Cowhands and farmers unite
Wholesome. In a word that’s Oklahoma!, the Broadway musical warhorse that was Rodgers and Hammerstein’s first collaboration 73 (!) years ago. To this day, audiences apparently can’t get enough of it. Or should we say, to borrow from the show’s most memorable character, Ado Annie, they “cain’t say no”?
Anyway, the old girl (Oklahoma!, not Ado Annie) is the first production in New Village Arts Theatre’s 16th season in Carlsbad. There’s nothing particularly fresh about this iteration of Oklahoma!, but you’d have to be a total grump not to have a good time anyway. Jack French boasts a rich baritone as cowhand Curly, complemented by silken-voiced Charlene Koepf as his true love, Laurey, an underwritten character whose most dramatic turn in the show comes during the dialogue-less, 15-minute-long balletic dream sequence at the end of Act 1, a conception of the great Agnes de Mille’s.
As with most productions of Oklahoma!, the predictable courtship posturing between Curly and Laurey is relieved and enlivened by the presence of precocious Ado Annie, at NVA played with comic exuberance and sheer joyful electricity by Alexandra Slade. Neither Zackary Scot Wolfe, as beau Will Parker, nor Jonathan Sangster, as faux-beau Ali Hakim, can keep up with her. She’s a kick.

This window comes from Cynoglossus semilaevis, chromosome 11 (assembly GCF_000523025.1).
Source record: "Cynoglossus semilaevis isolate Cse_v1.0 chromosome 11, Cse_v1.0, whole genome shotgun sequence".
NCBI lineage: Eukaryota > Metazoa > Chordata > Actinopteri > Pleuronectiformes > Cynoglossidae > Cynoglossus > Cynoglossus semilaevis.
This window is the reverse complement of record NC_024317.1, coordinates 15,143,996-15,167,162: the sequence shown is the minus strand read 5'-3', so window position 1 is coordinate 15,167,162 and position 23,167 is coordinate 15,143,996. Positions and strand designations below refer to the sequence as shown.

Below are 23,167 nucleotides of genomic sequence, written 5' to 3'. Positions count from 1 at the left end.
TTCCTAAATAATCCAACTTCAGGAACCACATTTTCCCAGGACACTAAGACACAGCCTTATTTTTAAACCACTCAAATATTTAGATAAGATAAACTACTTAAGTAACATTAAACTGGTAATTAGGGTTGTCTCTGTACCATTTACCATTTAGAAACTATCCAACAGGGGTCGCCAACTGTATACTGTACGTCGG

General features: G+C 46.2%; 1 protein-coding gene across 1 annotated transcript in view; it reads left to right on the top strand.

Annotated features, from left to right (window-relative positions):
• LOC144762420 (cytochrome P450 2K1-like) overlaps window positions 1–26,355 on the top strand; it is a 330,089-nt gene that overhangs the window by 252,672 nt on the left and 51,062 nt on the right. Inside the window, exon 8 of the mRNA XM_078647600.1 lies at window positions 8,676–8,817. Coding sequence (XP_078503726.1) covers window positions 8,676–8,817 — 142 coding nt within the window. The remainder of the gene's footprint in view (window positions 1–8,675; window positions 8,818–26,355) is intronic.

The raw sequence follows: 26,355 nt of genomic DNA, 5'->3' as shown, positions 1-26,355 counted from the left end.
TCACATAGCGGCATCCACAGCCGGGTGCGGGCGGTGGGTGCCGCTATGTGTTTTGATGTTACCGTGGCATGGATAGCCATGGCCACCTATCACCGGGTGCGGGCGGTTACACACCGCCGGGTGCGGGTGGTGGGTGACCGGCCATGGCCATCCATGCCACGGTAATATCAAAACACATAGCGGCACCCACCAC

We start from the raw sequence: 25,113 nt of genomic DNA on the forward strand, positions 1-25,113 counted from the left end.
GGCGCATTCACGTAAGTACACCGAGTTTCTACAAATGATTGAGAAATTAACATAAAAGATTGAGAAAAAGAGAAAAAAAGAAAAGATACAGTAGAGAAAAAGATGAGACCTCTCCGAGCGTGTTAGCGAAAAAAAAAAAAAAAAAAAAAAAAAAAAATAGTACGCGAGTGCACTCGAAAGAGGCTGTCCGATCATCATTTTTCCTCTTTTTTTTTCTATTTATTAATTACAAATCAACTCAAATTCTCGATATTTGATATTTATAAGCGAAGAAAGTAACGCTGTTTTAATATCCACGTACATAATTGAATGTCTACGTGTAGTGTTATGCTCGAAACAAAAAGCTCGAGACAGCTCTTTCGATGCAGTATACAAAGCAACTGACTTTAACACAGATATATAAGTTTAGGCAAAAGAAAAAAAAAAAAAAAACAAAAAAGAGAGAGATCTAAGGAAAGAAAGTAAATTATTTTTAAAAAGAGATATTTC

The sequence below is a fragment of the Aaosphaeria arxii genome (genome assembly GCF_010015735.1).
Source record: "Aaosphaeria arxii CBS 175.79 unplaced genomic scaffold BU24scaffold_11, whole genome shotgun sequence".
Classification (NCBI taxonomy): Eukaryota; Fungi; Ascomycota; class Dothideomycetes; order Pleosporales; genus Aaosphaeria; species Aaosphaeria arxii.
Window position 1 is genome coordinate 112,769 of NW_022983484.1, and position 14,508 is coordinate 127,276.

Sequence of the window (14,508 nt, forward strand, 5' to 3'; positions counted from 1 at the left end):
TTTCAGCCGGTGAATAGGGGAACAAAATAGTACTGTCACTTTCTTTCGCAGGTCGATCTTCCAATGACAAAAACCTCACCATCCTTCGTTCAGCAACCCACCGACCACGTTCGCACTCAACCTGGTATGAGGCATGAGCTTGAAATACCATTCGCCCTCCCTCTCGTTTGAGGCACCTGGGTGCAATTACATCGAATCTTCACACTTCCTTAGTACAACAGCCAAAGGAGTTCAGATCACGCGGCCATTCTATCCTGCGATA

And on the subject of kicks, the choreography by Julie Catano is splendid, not only in light of NVA’s relatively compact stage but on its own merits. That famous dream ballet, while overlong, gives the large cast a chance to flash its flexibility in both senses of the word.
The prodigious Tony Houck is music director of the production’s three-person band (Houck, Nobuko Kemmotsu and Morgan Carberry), which except for fiddler Carberry is hidden from view throughout, and it gives a rousing account of itself. No one can deny that Oklahoma! delivers hummable tunes, or have you forgotten “People Will Say We’re in Love,” “Oh, What a Beautiful Morning!” and “The Surrey with the Fringe on Top”?
Didn’t think so.
Having undergone extensive improvements to its theater, NVA can offer a more comfortable audience experience. In that vein, you can’t get much more comfortable than Oklahoma!
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David L. Coddon is a Southern California theater critic.